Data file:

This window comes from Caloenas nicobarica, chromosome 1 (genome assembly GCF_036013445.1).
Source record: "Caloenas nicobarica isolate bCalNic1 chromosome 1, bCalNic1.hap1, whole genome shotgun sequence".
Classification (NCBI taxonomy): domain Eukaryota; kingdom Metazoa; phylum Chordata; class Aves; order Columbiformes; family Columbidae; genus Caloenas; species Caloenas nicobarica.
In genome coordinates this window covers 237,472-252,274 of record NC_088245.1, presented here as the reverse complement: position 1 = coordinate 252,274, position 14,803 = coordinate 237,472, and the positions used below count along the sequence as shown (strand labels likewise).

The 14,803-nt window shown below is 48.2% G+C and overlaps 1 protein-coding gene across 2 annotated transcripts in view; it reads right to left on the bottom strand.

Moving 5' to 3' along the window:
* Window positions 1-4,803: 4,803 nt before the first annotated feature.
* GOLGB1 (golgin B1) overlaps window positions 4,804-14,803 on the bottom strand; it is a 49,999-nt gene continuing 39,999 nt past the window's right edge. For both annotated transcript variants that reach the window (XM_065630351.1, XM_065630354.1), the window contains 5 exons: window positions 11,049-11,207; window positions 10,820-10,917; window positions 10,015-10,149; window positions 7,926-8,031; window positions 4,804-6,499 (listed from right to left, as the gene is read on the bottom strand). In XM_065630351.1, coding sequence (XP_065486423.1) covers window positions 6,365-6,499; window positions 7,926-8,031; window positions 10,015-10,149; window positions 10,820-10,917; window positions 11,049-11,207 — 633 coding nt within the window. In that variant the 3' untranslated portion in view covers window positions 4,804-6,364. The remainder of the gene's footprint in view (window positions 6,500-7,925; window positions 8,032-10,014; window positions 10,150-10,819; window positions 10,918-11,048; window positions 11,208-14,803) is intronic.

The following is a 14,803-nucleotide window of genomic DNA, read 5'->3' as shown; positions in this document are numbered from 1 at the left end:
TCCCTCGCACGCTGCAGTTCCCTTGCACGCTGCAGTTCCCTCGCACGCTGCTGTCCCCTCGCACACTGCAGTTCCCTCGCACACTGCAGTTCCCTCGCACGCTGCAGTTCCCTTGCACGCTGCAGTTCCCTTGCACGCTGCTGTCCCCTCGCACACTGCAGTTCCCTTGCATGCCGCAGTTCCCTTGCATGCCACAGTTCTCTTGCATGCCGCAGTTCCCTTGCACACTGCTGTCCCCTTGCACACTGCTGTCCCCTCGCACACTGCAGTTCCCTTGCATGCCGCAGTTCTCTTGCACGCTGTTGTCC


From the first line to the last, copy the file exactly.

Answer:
This window comes from Caloenas nicobarica, chromosome 1 (genome assembly GCF_036013445.1).
Source record: "Caloenas nicobarica isolate bCalNic1 chromosome 1, bCalNic1.hap1, whole genome shotgun sequence".
Classification (NCBI taxonomy): domain Eukaryota; kingdom Metazoa; phylum Chordata; class Aves; order Columbiformes; family Columbidae; genus Caloenas; species Caloenas nicobarica.
In genome coordinates this window covers 237,472-252,274 of record NC_088245.1, presented here as the reverse complement: position 1 = coordinate 252,274, position 14,803 = coordinate 237,472, and the positions used below count along the sequence as shown (strand labels likewise).

The 14,803-nt window shown below is 48.2% G+C and overlaps 1 protein-coding gene across 2 annotated transcripts in view; it reads right to left on the bottom strand.

Moving 5' to 3' along the window:
* Window positions 1-4,803: 4,803 nt before the first annotated feature.
* GOLGB1 (golgin B1) overlaps window positions 4,804-14,803 on the bottom strand; it is a 49,999-nt gene continuing 39,999 nt past the window's right edge. For both annotated transcript variants that reach the window (XM_065630351.1, XM_065630354.1), the window contains 5 exons: window positions 11,049-11,207; window positions 10,820-10,917; window positions 10,015-10,149; window positions 7,926-8,031; window positions 4,804-6,499 (listed from right to left, as the gene is read on the bottom strand). In XM_065630351.1, coding sequence (XP_065486423.1) covers window positions 6,365-6,499; window positions 7,926-8,031; window positions 10,015-10,149; window positions 10,820-10,917; window positions 11,049-11,207 — 633 coding nt within the window. In that variant the 3' untranslated portion in view covers window positions 4,804-6,364. The remainder of the gene's footprint in view (window positions 6,500-7,925; window positions 8,032-10,014; window positions 10,150-10,819; window positions 10,918-11,048; window positions 11,208-14,803) is intronic.

The following is a 14,803-nucleotide window of genomic DNA, read 5'->3' as shown; positions in this document are numbered from 1 at the left end:
TCCCTCGCACGCTGCAGTTCCCTTGCACGCTGCAGTTCCCTCGCACGCTGCTGTCCCCTCGCACACTGCAGTTCCCTCGCACACTGCAGTTCCCTCGCACGCTGCAGTTCCCTTGCACGCTGCAGTTCCCTTGCACGCTGCTGTCCCCTCGCACACTGCAGTTCCCTTGCATGCCGCAGTTCCCTTGCATGCCACAGTTCTCTTGCATGCCGCAGTTCCCTTGCACACTGCTGTCCCCTTGCACACTGCTGTCCCCTCGCACACTGCAGTTCCCTTGCATGCCGCAGTTCTCTTGCACGCTGTTGTCC